Federal prosecutors have charged President Obama’s former White House counsel with making false statements in connection with his role in disseminating a report commissioned by Paul Manafort.
Prosecutors allege that as an attorney in private practice, Greg Craig lied to officials at the Foreign Agents Registration Act unit after the Justice Department launched an investigation into Paul Manafort’s illegal lobbying on behalf of his pro-Russian clients in Ukraine. The charges, spurred by a referral from then-Special Counsel Robert Mueller’s office, mark the first time the Russia investigation has led to a criminal complaint against a prominent former Democratic official.
Craig was a partner at Skadden Arps in 2012 when Manafort arranged for the firm to write a report about his client, former Ukrainian President Viktor Yanukovych, and the prosecution of Yanukovych’s former political rival, Yulia Tymoshenko.
Skadden reached a settlement with the Justice Department in January 2019 over its work with the Ukrainian government. As part of the agreement, the firm admitted that “a partner then at Skadden made false and misleading statements to the FARA Unit, which led it to conclude in 2013 that the firm was not obligated to register under FARA.” Under the deal, Skadden Arps agreed to register as a foreign agent and pay $4.6 million to the U.S. Treasury—the cost of its work on the report.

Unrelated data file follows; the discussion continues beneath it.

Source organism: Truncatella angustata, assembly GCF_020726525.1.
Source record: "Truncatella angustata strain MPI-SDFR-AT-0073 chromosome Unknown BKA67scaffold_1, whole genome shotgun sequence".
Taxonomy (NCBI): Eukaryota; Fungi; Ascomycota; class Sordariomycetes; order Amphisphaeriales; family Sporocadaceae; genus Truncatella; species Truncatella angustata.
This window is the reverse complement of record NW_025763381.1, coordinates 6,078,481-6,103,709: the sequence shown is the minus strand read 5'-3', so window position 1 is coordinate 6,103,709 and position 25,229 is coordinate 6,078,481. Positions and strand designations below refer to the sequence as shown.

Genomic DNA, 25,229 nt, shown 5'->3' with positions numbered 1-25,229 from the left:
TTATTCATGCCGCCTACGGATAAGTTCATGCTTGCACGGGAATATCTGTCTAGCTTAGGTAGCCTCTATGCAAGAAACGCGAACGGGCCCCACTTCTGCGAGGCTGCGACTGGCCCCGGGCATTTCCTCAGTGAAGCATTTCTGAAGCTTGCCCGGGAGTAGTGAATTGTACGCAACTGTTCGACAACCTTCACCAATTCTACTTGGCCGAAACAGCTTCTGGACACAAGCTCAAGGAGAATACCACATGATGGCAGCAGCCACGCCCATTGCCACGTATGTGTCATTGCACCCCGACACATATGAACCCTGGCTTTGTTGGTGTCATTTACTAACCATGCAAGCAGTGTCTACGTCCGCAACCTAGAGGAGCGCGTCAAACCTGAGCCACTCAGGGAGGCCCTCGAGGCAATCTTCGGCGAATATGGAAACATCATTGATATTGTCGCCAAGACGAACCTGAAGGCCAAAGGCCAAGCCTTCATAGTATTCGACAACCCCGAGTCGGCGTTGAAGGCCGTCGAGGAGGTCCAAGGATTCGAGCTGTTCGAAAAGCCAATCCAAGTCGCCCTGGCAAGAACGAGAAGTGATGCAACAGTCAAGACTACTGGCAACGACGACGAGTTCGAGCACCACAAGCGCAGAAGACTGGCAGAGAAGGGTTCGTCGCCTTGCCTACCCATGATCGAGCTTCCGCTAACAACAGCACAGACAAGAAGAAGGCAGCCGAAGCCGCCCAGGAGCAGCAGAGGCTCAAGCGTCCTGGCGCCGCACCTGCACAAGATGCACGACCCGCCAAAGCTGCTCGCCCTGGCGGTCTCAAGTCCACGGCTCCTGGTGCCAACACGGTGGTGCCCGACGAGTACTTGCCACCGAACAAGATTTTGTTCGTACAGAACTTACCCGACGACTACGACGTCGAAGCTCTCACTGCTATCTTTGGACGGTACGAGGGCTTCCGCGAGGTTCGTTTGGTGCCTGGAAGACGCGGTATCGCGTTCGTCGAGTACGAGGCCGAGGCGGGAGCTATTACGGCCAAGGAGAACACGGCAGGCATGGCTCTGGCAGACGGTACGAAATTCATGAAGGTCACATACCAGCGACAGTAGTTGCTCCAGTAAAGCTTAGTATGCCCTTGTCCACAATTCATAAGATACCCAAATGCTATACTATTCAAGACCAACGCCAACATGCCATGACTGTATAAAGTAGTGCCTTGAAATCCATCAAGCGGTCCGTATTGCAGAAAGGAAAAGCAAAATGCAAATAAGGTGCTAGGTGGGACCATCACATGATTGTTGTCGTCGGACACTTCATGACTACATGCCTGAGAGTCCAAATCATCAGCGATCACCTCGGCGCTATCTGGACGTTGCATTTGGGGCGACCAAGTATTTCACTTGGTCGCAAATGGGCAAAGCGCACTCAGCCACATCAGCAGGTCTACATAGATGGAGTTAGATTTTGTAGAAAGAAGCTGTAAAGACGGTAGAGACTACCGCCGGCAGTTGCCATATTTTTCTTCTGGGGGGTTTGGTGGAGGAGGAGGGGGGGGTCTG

Prosecutors say Craig, who led a team of Skadden lawyers in writing the report, ventured into lobbying when he allegedly offered a copy of the report to a New York Times reporter, subsequently identified as David Sanger, and pitched him on a call with a lobbyist for Ukraine in advance of its release. Craig’s conversations with the Times reporter took place shortly after he met with Manafort and a public relations firm to discuss the media strategy for the report’s rollout, and prosecutors viewed his media calls as an outgrowth of the strategy meeting.
The indictment alleges that Craig began lying to officials at the Justice Department's FARA unit when they inquired about his contacts with the media shortly after the Times story ran. In a meeting with the chief of the FARA unit and in a subsequent letter, prosecutors say, Craig falsely claimed that his conversations with reporters “was done in response to requests from the media” and that the Ukrainian government neither knew of it nor directed it.
In particular, they claim that Craig failed to tell FARA officials he had “recommended and facilitated” the Ukrainian government's choice of a PR firm, had been briefed on the firm's strategy, and had recommended Sanger as a recipient for the report after he met with the PR firm and a lobbyist for Ukraine.
The indictment quotes a handful of emails from Craig meant to back up claims that his media outreach was allegedly an extension of a Ukrainian government-directed PR strategy and not a responsive correction of the record.